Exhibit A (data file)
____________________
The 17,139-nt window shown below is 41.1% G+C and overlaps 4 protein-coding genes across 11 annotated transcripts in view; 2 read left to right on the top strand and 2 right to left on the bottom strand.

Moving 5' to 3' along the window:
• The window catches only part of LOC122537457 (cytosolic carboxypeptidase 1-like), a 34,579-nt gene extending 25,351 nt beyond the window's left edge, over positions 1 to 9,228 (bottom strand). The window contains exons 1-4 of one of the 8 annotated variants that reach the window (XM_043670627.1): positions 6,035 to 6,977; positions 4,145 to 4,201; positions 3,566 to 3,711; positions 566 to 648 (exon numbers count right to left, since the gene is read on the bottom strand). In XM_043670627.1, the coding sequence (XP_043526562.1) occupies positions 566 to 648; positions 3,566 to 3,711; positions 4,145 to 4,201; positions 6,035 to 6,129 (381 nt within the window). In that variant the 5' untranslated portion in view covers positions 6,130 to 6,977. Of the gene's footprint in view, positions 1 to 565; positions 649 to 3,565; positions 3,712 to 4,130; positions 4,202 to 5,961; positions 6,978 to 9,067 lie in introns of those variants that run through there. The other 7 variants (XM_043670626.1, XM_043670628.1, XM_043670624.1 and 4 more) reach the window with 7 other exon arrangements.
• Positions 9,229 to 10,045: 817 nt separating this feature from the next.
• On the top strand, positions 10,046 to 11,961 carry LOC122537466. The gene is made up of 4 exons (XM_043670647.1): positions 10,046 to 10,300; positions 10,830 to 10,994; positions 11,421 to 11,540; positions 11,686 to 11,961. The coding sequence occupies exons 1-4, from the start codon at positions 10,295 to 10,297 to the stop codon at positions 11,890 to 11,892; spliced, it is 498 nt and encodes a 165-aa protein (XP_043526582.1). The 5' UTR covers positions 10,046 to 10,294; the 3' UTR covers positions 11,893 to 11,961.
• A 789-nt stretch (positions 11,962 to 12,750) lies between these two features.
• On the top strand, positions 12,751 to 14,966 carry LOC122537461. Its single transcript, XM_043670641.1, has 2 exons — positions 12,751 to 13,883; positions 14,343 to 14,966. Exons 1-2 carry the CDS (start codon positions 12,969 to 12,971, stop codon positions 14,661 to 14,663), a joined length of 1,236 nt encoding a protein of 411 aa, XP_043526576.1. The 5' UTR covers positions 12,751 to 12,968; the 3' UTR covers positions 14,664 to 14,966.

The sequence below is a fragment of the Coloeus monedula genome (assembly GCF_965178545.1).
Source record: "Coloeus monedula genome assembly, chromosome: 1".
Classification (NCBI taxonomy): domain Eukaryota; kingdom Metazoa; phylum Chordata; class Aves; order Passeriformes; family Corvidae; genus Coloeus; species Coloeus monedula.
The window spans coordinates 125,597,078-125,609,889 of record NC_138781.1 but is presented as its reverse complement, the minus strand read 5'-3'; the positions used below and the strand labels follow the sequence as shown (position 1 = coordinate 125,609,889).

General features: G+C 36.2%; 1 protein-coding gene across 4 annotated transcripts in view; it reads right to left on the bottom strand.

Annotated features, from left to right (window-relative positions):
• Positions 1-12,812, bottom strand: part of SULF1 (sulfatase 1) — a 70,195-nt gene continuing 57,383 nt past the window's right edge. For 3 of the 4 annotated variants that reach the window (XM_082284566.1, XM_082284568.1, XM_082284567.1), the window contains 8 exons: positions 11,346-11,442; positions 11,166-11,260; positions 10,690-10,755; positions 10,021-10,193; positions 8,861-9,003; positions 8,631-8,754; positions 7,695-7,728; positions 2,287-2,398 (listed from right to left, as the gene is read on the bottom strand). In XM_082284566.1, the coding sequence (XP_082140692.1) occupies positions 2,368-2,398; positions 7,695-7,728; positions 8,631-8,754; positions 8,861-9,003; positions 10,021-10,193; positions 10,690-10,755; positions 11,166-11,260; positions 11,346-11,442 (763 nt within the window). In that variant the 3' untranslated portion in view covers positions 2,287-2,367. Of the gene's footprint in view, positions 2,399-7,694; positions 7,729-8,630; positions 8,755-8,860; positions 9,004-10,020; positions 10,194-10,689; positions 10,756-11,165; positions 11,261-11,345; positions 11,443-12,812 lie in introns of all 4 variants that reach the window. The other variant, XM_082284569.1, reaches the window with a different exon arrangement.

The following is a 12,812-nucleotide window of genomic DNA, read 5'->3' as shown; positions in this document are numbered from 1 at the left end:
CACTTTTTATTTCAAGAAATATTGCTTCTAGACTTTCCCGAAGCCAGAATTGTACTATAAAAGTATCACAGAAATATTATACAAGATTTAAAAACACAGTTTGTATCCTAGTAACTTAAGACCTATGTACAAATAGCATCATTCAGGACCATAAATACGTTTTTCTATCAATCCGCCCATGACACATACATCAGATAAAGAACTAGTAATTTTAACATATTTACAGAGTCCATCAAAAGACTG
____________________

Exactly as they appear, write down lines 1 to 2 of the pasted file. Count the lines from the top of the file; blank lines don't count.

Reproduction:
The 17,139-nt window shown below is 41.1% G+C and overlaps 4 protein-coding genes across 11 annotated transcripts in view; 2 read left to right on the top strand and 2 right to left on the bottom strand.

Moving 5' to 3' along the window: